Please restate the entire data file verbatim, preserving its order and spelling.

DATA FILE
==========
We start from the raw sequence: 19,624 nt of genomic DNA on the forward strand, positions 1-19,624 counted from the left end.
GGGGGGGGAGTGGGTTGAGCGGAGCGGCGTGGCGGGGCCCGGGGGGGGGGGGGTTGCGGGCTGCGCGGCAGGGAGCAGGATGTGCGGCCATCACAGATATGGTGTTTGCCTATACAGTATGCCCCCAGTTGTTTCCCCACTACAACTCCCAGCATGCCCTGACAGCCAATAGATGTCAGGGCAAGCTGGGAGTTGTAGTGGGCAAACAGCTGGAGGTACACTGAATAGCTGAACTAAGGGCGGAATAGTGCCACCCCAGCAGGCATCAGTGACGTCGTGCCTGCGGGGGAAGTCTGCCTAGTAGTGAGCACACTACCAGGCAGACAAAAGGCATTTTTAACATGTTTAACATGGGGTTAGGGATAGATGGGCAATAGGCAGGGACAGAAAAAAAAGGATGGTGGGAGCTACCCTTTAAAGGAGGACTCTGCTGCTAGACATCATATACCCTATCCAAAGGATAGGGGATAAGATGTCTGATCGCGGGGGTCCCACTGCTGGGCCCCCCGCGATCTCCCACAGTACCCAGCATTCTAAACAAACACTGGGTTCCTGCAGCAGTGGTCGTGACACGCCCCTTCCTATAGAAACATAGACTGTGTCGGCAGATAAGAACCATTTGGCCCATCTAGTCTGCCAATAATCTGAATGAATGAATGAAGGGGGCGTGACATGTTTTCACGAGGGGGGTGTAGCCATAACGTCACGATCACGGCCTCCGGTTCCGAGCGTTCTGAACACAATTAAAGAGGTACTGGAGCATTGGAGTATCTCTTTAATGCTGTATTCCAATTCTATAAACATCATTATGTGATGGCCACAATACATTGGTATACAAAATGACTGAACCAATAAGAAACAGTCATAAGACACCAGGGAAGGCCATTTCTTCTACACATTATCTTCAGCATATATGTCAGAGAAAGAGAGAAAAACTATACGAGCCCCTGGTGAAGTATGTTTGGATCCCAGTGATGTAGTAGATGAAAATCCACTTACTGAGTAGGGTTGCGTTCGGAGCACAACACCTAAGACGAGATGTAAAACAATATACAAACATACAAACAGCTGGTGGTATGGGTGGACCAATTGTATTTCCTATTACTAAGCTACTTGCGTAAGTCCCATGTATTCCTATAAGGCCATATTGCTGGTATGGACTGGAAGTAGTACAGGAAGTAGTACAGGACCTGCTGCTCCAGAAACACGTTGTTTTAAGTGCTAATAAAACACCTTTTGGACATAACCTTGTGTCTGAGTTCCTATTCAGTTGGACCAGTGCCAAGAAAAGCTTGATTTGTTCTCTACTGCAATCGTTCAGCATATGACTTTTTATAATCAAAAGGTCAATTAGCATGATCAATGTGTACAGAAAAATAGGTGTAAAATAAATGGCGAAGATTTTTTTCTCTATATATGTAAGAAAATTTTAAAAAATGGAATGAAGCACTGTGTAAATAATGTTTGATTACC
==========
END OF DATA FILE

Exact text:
We start from the raw sequence: 19,624 nt of genomic DNA on the forward strand, positions 1-19,624 counted from the left end.
GGGGGGGGAGTGGGTTGAGCGGAGCGGCGTGGCGGGGCCCGGGGGGGGGGGGGTTGCGGGCTGCGCGGCAGGGAGCAGGATGTGCGGCCATCACAGATATGGTGTTTGCCTATACAGTATGCCCCCAGTTGTTTCCCCACTACAACTCCCAGCATGCCCTGACAGCCAATAGATGTCAGGGCAAGCTGGGAGTTGTAGTGGGCAAACAGCTGGAGGTACACTGAATAGCTGAACTAAGGGCGGAATAGTGCCACCCCAGCAGGCATCAGTGACGTCGTGCCTGCGGGGGAAGTCTGCCTAGTAGTGAGCACACTACCAGGCAGACAAAAGGCATTTTTAACATGTTTAACATGGGGTTAGGGATAGATGGGCAATAGGCAGGGACAGAAAAAAAAGGATGGTGGGAGCTACCCTTTAAAGGAGGACTCTGCTGCTAGACATCATATACCCTATCCAAAGGATAGGGGATAAGATGTCTGATCGCGGGGGTCCCACTGCTGGGCCCCCCGCGATCTCCCACAGTACCCAGCATTCTAAACAAACACTGGGTTCCTGCAGCAGTGGTCGTGACACGCCCCTTCCTATAGAAACATAGACTGTGTCGGCAGATAAGAACCATTTGGCCCATCTAGTCTGCCAATAATCTGAATGAATGAATGAAGGGGGCGTGACATGTTTTCACGAGGGGGGTGTAGCCATAACGTCACGATCACGGCCTCCGGTTCCGAGCGTTCTGAACACAATTAAAGAGGTACTGGAGCATTGGAGTATCTCTTTAATGCTGTATTCCAATTCTATAAACATCATTATGTGATGGCCACAATACATTGGTATACAAAATGACTGAACCAATAAGAAACAGTCATAAGACACCAGGGAAGGCCATTTCTTCTACACATTATCTTCAGCATATATGTCAGAGAAAGAGAGAAAAACTATACGAGCCCCTGGTGAAGTATGTTTGGATCCCAGTGATGTAGTAGATGAAAATCCACTTACTGAGTAGGGTTGCGTTCGGAGCACAACACCTAAGACGAGATGTAAAACAATATACAAACATACAAACAGCTGGTGGTATGGGTGGACCAATTGTATTTCCTATTACTAAGCTACTTGCGTAAGTCCCATGTATTCCTATAAGGCCATATTGCTGGTATGGACTGGAAGTAGTACAGGAAGTAGTACAGGACCTGCTGCTCCAGAAACACGTTGTTTTAAGTGCTAATAAAACACCTTTTGGACATAACCTTGTGTCTGAGTTCCTATTCAGTTGGACCAGTGCCAAGAAAAGCTTGATTTGTTCTCTACTGCAATCGTTCAGCATATGACTTTTTATAATCAAAAGGTCAATTAGCATGATCAATGTGTACAGAAAAATAGGTGTAAAATAAATGGCGAAGATTTTTTTCTCTATATATGTAAGAAAATTTTAAAAAATGGAATGAAGCACTGTGTAAATAATGTTTGATTACC